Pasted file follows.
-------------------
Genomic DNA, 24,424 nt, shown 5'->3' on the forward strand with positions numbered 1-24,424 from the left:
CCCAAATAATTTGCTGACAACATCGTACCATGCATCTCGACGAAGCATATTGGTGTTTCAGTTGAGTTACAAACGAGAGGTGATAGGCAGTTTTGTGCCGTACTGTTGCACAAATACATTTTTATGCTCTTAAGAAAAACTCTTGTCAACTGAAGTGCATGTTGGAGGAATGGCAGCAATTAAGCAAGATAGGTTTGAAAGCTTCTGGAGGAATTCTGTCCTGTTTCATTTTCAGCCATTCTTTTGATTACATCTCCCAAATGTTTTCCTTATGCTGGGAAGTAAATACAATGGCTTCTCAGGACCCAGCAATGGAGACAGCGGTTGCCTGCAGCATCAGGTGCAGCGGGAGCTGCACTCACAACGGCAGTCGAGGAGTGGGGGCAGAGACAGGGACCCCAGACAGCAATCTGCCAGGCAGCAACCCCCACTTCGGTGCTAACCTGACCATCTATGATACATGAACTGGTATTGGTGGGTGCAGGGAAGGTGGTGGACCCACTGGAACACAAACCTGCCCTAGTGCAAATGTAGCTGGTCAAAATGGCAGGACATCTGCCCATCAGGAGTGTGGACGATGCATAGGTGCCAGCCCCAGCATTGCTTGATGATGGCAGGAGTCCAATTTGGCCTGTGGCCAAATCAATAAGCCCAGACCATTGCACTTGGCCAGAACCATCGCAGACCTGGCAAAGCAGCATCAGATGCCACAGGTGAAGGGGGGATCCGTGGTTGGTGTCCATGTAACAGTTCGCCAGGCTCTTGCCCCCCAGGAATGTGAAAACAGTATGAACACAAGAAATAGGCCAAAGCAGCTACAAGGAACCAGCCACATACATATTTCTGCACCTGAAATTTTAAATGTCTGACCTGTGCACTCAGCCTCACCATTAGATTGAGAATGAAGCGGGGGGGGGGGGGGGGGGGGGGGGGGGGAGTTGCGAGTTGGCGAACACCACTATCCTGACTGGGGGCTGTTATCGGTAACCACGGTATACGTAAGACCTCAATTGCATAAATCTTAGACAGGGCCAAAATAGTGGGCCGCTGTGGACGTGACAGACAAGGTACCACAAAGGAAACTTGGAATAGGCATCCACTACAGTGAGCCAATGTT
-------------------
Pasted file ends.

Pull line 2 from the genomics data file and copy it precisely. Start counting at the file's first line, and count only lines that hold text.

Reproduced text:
CCCAAATAATTTGCTGACAACATCGTACCATGCATCTCGACGAAGCATATTGGTGTTTCAGTTGAGTTACAAACGAGAGGTGATAGGCAGTTTTGTGCCGTACTGTTGCACAAATACATTTTTATGCTCTTAAGAAAAACTCTTGTCAACTGAAGTGCATGTTGGAGGAATGGCAGCAATTAAGCAAGATAGGTTTGAAAGCTTCTGGAGGAATTCTGTCCTGTTTCATTTTCAGCCATTCTTTTGATTACATCTCCCAAATGTTTTCCTTATGCTGGGAAGTAAATACAATGGCTTCTCAGGACCCAGCAATGGAGACAGCGGTTGCCTGCAGCATCAGGTGCAGCGGGAGCTGCACTCACAACGGCAGTCGAGGAGTGGGGGCAGAGACAGGGACCCCAGACAGCAATCTGCCAGGCAGCAACCCCCACTTCGGTGCTAACCTGACCATCTATGATACATGAACTGGTATTGGTGGGTGCAGGGAAGGTGGTGGACCCACTGGAACACAAACCTGCCCTAGTGCAAATGTAGCTGGTCAAAATGGCAGGACATCTGCCCATCAGGAGTGTGGACGATGCATAGGTGCCAGCCCCAGCATTGCTTGATGATGGCAGGAGTCCAATTTGGCCTGTGGCCAAATCAATAAGCCCAGACCATTGCACTTGGCCAGAACCATCGCAGACCTGGCAAAGCAGCATCAGATGCCACAGGTGAAGGGGGGATCCGTGGTTGGTGTCCATGTAACAGTTCGCCAGGCTCTTGCCCCCCAGGAATGTGAAAACAGTATGAACACAAGAAATAGGCCAAAGCAGCTACAAGGAACCAGCCACATACATATTTCTGCACCTGAAATTTTAAATGTCTGACCTGTGCACTCAGCCTCACCATTAGATTGAGAATGAAGCGGGGGGGGGGGGGGGGGGGGGGGGGGGGAGTTGCGAGTTGGCGAACACCACTATCCTGACTGGGGGCTGTTATCGGTAACCACGGTATACGTAAGACCTCAATTGCATAAATCTTAGACAGGGCCAAAATAGTGGGCCGCTGTGGACGTGACAGACAAGGTACCACAAAGGAAACTTGGAATAGGCATCCACTACAGTGAGCCAATGTT